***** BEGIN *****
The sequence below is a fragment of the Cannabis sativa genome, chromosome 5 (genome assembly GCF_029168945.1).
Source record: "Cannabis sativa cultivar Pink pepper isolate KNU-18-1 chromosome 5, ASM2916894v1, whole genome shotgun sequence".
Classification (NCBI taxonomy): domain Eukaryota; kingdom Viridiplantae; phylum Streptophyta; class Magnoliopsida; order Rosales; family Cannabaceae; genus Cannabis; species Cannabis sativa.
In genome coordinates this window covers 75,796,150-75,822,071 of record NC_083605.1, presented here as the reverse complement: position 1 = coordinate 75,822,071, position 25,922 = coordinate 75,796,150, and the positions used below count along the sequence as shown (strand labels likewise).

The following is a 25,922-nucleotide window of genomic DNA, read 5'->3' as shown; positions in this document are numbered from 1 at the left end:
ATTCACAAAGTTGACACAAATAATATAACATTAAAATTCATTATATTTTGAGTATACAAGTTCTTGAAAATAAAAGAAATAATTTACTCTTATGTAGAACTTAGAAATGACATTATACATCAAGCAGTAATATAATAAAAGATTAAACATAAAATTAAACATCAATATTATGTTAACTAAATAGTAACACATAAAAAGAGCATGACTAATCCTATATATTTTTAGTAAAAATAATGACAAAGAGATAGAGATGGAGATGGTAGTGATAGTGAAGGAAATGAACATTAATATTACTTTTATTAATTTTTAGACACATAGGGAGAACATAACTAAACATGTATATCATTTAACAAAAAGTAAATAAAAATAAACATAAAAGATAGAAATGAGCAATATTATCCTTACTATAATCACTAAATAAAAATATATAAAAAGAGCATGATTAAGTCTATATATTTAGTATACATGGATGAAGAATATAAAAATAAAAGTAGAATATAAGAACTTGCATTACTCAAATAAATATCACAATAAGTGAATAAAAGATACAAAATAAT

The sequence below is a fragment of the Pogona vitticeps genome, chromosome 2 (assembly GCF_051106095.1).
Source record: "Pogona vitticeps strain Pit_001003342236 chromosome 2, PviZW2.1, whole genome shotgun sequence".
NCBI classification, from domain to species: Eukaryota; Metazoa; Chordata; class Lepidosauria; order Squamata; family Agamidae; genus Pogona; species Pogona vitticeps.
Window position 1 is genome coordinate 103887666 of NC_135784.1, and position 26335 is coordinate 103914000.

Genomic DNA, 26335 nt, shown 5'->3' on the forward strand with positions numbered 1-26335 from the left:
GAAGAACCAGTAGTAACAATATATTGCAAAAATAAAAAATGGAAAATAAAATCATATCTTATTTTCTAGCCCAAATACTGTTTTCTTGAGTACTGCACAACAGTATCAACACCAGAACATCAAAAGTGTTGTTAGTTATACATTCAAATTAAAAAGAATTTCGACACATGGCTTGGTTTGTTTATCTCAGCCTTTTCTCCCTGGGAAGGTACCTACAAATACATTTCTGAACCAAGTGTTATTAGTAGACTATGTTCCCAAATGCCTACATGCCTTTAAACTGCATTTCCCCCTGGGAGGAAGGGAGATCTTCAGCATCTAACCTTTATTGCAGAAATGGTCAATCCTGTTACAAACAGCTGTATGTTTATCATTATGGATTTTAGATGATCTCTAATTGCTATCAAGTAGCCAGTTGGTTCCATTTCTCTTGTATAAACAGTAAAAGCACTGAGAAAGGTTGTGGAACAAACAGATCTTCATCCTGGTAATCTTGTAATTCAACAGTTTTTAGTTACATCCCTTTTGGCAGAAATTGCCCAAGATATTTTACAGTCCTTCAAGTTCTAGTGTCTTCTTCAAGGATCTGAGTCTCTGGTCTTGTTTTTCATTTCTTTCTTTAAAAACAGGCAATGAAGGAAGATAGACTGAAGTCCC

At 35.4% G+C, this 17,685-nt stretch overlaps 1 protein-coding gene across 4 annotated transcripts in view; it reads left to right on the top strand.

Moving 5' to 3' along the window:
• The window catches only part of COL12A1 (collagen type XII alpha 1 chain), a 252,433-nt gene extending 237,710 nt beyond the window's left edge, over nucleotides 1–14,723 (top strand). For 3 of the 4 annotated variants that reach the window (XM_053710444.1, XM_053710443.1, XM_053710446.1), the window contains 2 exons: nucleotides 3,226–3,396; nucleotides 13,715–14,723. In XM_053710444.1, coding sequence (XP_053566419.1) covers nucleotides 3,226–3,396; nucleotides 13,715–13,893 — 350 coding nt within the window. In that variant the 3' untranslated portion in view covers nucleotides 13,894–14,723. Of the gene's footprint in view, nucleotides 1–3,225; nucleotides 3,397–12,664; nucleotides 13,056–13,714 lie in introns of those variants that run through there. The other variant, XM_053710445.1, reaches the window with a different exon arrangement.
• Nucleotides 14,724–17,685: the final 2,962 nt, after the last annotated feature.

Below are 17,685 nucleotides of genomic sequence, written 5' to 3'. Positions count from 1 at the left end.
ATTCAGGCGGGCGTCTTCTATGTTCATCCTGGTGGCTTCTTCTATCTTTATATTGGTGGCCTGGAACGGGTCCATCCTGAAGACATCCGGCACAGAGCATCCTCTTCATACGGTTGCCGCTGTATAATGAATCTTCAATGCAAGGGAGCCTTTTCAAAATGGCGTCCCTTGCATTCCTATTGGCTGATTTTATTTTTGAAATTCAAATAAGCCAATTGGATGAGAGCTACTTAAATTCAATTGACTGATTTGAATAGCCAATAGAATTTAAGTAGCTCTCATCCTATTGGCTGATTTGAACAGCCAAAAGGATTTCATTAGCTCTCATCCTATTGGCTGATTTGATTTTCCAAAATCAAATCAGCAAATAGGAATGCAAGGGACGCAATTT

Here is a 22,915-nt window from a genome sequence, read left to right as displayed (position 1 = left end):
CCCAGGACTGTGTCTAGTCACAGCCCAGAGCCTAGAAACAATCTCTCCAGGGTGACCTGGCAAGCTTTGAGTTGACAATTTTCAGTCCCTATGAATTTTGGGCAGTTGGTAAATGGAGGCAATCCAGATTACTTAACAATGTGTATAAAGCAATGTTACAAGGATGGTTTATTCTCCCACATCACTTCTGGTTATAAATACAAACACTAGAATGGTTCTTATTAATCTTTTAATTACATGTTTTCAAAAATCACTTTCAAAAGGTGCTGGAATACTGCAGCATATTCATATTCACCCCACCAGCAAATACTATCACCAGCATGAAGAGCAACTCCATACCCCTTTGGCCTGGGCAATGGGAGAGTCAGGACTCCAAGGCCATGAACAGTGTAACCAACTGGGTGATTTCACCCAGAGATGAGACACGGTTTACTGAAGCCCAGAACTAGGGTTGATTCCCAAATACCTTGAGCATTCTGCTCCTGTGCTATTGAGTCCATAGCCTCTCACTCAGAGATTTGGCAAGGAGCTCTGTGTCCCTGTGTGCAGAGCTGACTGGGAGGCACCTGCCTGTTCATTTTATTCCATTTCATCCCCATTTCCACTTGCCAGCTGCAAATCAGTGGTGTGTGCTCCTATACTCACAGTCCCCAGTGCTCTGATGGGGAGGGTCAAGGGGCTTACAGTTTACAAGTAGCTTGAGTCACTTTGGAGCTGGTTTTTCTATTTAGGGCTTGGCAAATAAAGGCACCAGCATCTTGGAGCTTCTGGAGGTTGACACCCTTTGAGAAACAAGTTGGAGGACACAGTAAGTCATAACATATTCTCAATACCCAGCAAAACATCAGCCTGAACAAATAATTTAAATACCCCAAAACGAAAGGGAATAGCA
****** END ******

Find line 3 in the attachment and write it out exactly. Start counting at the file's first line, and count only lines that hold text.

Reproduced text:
Classification (NCBI taxonomy): domain Eukaryota; kingdom Viridiplantae; phylum Streptophyta; class Magnoliopsida; order Rosales; family Cannabaceae; genus Cannabis; species Cannabis sativa.